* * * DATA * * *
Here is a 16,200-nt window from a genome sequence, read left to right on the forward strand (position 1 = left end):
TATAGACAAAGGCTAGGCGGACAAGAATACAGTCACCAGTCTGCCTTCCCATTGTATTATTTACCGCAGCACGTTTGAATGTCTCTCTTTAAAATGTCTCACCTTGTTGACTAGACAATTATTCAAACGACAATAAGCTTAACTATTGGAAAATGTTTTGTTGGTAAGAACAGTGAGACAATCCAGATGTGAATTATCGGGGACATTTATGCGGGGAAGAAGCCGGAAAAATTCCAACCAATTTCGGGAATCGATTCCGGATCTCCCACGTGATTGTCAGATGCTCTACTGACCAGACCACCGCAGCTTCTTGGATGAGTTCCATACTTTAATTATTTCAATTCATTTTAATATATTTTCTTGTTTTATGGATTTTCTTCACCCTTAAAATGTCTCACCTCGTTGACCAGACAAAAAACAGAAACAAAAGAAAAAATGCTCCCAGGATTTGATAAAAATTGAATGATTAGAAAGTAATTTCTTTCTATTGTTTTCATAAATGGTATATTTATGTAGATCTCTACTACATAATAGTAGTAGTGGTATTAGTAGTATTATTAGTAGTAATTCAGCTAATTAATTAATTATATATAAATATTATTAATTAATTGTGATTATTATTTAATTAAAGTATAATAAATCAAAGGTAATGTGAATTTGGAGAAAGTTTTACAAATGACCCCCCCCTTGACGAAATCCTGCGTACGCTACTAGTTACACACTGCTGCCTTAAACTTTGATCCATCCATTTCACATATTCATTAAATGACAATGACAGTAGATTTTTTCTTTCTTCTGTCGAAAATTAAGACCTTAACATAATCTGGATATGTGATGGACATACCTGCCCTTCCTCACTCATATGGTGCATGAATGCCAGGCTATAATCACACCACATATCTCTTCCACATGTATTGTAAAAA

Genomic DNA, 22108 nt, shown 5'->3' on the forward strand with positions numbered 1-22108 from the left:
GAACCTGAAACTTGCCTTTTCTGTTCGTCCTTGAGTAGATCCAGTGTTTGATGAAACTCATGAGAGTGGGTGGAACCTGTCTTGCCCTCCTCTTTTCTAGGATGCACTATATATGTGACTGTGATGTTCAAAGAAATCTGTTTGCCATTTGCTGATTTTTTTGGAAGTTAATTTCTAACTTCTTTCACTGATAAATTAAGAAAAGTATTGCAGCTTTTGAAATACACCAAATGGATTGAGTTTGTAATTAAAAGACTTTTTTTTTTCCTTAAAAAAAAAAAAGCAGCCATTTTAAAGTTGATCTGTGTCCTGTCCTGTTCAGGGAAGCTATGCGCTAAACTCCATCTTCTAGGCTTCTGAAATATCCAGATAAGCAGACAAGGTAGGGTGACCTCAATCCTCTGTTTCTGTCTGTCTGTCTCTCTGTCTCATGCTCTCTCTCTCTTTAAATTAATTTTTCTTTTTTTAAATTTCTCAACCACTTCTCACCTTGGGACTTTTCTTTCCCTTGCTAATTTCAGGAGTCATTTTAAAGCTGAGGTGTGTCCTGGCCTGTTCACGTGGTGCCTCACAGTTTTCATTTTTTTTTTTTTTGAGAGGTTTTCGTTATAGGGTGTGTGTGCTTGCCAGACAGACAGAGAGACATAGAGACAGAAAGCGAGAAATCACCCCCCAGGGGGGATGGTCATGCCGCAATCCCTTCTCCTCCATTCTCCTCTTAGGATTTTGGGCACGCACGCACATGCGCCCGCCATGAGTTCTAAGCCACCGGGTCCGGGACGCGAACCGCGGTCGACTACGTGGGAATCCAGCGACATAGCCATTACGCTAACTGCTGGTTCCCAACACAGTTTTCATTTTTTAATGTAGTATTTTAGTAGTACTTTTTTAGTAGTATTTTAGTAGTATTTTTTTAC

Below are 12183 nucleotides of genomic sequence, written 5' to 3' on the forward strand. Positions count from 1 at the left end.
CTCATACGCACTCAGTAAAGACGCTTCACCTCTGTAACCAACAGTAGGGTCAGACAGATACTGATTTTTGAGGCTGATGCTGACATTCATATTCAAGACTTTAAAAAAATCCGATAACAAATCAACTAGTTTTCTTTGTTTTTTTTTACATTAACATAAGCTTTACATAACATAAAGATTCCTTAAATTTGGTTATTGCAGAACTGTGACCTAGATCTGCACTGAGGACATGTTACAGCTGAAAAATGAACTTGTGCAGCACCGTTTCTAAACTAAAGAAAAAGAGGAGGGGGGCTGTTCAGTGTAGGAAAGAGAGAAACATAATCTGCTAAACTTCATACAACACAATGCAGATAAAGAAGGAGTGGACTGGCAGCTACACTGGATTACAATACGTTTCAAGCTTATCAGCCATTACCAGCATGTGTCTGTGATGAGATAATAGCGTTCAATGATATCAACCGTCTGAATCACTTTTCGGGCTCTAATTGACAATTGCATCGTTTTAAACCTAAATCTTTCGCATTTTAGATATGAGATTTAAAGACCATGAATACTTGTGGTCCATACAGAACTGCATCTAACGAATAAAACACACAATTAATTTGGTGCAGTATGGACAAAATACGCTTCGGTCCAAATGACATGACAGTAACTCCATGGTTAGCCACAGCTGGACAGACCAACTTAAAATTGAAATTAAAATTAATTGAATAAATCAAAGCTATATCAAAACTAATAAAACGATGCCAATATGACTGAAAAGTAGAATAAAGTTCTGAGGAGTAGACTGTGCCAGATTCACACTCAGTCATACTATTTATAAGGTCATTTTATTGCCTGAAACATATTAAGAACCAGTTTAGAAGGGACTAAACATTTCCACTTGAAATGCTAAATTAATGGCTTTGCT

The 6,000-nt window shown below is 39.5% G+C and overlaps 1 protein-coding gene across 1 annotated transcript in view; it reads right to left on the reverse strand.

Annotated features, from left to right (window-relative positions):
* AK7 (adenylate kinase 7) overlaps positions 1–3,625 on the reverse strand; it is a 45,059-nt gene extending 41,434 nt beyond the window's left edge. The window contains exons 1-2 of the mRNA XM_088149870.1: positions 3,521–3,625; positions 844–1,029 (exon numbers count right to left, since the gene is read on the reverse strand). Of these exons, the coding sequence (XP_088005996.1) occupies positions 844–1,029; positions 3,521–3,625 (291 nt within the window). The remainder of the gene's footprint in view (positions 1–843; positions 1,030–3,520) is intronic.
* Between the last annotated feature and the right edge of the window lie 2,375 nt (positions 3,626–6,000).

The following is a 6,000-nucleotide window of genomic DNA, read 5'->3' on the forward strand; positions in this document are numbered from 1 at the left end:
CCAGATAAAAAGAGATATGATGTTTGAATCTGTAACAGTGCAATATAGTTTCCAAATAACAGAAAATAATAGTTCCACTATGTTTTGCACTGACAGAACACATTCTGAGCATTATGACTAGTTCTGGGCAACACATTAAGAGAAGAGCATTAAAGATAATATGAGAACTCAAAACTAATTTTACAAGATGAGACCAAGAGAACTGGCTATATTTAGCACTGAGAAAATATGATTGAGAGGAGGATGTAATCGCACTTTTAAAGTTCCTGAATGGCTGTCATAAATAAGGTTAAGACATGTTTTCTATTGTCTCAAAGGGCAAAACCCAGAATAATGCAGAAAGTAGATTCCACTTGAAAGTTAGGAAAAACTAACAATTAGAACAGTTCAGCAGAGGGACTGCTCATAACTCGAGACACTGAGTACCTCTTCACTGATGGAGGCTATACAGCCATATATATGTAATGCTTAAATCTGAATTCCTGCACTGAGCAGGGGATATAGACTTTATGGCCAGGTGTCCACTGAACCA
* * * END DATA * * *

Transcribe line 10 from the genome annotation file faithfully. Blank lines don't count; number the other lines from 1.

* Between the last annotated feature and the right edge of the window lie 2,375 nt (positions 3,626–6,000).